Project-Level Processes

Accepting Contributions

Project teams are required to review contributions from non-committer community members (i.e. PRs) in a timely fashion.  While this does not mean that all such contributions need to be accepted, they must be reviewed conscientiously and only rejected if there are legitimate reasons to do so.  Those reasons must be clearly documented in the PR at the time of rejection, and any resubmissions re-reviewed in good faith.

Process

In addition to the usual code-level checks a project team may choose to perform on contributions (for code quality, roadmap alignment, etc.), it is also critically important that the legal requirements of the Foundation are met.  This involves:

  1. Confirming that the person providing the contribution has a Contributor Licensing Agreement in place with the Foundation (though the Foundation's CLA bot will typically check this automatically - see below).
  2. Confirming that their change doesn't introduce new code or dependencies that are incompatible with the Apache Software License.

The Foundation's project infrastructure automatically checks for CLA compliance for pull requests only (here's an example of what this looks like).  Unfortunately it's not currently possible to check for CLA compliance of commits that are directly pushed to a master branch by a committer (this is a GitHub limitation).  For that reason, we strongly recommend that project teams do not add new project team members until they've verified that those contributors have a CLA in place with the Foundation.  In the meantime, you can encourage contributors to fork your project and contribute via pull requests, until such time as you've confirmed their CLA status with the Foundation's legal counsel.

Confirming that contributions haven't introduced incompatibly licensed code is inherently build tool specific, and so we are unable to provide instructions that cover all possible development setups. See the Open Developer Platform docs for more information.

Adding a New Project Team Member

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Adding a New Repository to your Project

The Foundation encourages the thoughtful design of projects such that they result in multiple functionally independent, decoupled libraries.  One of the ways this can be done is by using multiple GitHub repositories per project (one per decoupled library).

If you have an existing project and you'd like to add more repositories to it, you should have all permissions to be able to do it. If you'd like any advancd configuration for your repository, build or release process, please reach out to the FINOS infra team

Although GitHub doesn't directly support the concept of a "project" (a group of related repositories), the Foundation keeps track of this information, and uses it in the catalogueActivity Dashboards and landscape

Adding new repositories to an existing project does not require a PMC approval vote, since it's not a new contribution.  Therefore the turnaround time is typically quite short (a day or two at most).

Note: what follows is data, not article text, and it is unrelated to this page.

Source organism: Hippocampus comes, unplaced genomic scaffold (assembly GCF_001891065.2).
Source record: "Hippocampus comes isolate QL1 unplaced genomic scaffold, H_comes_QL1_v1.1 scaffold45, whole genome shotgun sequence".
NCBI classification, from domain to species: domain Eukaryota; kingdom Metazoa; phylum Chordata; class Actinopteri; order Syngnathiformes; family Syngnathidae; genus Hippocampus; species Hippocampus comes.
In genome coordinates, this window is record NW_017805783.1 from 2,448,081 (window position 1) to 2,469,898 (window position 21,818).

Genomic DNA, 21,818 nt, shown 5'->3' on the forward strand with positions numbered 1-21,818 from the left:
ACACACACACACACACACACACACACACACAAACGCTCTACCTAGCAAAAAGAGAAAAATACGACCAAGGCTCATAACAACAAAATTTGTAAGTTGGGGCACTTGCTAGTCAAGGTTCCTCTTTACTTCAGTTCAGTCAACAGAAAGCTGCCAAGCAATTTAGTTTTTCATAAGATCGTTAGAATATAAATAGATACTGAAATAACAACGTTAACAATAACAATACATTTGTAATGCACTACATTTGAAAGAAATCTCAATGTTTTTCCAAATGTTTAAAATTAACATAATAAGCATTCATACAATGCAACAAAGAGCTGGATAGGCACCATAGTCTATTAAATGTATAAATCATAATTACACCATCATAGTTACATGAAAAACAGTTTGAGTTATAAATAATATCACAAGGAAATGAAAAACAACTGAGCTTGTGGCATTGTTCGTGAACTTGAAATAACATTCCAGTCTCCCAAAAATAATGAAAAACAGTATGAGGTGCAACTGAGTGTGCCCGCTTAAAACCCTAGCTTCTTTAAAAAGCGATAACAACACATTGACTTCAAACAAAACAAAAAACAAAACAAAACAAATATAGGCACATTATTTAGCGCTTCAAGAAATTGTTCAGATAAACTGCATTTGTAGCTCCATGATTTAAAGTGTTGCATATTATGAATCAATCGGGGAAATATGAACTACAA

Ensuring IP Compliance

Each Project team is at the front line of ensuring IP compliance for their Project.  This primarily means two things:
  1. Ensuring that all committers and contributors have CLAs in place with the Foundation before allowing their modifications to the code.
  2. Ensuring that the code itself, and all of the dependencies of it, are in compliance with the Foundation's licensing guidelines.

Maintaining a High-Quality Repository

The Foundation expects project teams to ensure their repositories are well documented and make liberal use of GitHub features, in order to make it easier for other members of the community to find, evaluate and consume your software.  To assist with this, the Foundation provides an open source project blueprint repository that will ensure you have many of the basic legal and GitHub use cases covered.

Running a Standards Project

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Requesting Steering from the PMC

One of the formally-defined responsibilities of the FINOS team and Board is to provide technical guidance to project teams, either:

  1. upon request; or
  2. when a project appears to be faltering

In order to support the second scenario and to assist in providing visibility to the Foundation's board, maintainers are required to report on their current status and recent operations when requested to do so by the Board.

Contacting the FINOS team

If a project team wishes to contact the FINOS team the can reach out via the leadership@finos.org. Projects can also go directly email at board@finos.org if they wish to escalate directly to the Governing Board.

Private or Sensitive Information

In the rare event that a project team wishes to discuss private or sensitive matters, they can reach out to individual FINOS team members or at legal@finos.org. Please note that the FINOS team is also responsible for handling Community Code of Conduct violations, so please see that page for details on reporting such incidents.